Apart from the low predicted energy usage, advantages of the system are seen to include minimising chiller plant, being able to use all fresh air, heat recovery and free cooling without draughts, flexibility of capacity and lower maintenance costs. At Elizabeth Fry, system maintenance costs £1.40/m2/y compared with a suggested £3/m2/y for air-conditioning plant.
One possible downside of a system where the climate is 'always spring' is some loss of contact with outside conditions, often valued in passive designs. Not completely, of course, since windows could be opened and lights switched off.
David Turrent of ecd sees the system as most challenging to quantity surveyors - asked to shift money around between fabric and service budgets - and services engineers - asked to see the fabric as part of the building servicing design.
Flexibility and passive design
Flexibility is increasingly required of buildings, due to changing work practices or buildings being sold for other uses - is it an office, an apartment building, a learning resource centre? Such changes are testing for any building. Low-energy design strategies can be particularly tested. Looking at the library from this viewpoint, a management department was introduced on the third floor during construction, creating a more office- like use with tighter temperature control required. And the university explicitly sees the library building as real estate, capable of selling on, say, as urban offices.
The following are some of the testing conditions for a low-energy design that changes in use can bring:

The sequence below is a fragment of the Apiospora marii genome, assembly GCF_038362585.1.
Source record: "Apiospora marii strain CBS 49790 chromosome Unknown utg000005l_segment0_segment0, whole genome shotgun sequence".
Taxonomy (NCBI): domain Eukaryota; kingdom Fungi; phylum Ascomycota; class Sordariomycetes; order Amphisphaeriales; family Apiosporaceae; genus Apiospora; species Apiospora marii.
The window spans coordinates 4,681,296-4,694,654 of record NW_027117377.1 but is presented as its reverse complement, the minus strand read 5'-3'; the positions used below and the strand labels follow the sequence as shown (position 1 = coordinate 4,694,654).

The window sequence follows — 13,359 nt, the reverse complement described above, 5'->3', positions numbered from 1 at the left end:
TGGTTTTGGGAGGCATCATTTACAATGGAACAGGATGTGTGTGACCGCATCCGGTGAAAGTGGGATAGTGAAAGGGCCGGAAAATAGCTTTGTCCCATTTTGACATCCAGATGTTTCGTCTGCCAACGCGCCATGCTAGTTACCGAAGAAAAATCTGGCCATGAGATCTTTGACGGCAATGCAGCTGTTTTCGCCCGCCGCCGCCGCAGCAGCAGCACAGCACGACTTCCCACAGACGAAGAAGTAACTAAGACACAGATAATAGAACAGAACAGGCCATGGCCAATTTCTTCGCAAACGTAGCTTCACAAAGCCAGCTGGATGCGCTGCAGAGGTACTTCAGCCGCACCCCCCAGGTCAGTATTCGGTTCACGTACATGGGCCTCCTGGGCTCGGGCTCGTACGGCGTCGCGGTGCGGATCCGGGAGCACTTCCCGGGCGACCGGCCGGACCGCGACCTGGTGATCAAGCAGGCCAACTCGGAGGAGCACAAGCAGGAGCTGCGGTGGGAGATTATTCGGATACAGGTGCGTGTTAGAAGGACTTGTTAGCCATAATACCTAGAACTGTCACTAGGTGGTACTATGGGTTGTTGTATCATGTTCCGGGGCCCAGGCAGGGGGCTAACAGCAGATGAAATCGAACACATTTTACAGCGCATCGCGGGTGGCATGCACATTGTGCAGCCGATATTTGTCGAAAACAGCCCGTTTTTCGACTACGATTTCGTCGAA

space use (and technology) intensification, increasing cooling loads locally or throughout
a future occupancy with less heat-intensive it, moving the design focus from cooling to heating
24-hour working, undermining many approaches to passive night cooling
partitioning - cellular or around the atrium edge - with its inhibiting effects on cross- and stack ventilation
a requirement for tighter environmental standards, closer to those of air conditioning
installing air conditioning
subletting the building (here there are two plant rooms with heat exchangers per floor, for north and south)
a quieter acoustic (here, the atrium balustrades are acoustic-absorbent panels. Ceiling-hung baffles were cut from the budget. Lighting is aligned parallel to windows to allow their future installation, but the existing air flow would be inhibited so floor-based displacement ventilation would be needed)
individual environmental control
centralised environmental control
the longer commissioning period often needed for a wholly or partially passive design to tune the building for all seasons.
No building can do everything, and flexibility comes at a price. Against the above criteria, the Nottingham design looks robust. Obviously the capacity to increase heating or cooling supply is not limitless, and could reach a point where there are more efficient ways to provide it.
Apart from those sitting near the window there is no personal control. On the other hand control systems that offer many alternatives for local and central control have a well-established reputation for falling over.
What stands out is the apparent simplicity, both of energy design concept and built implementation, giving a stability of performance that promises both comfort and low energy consumption.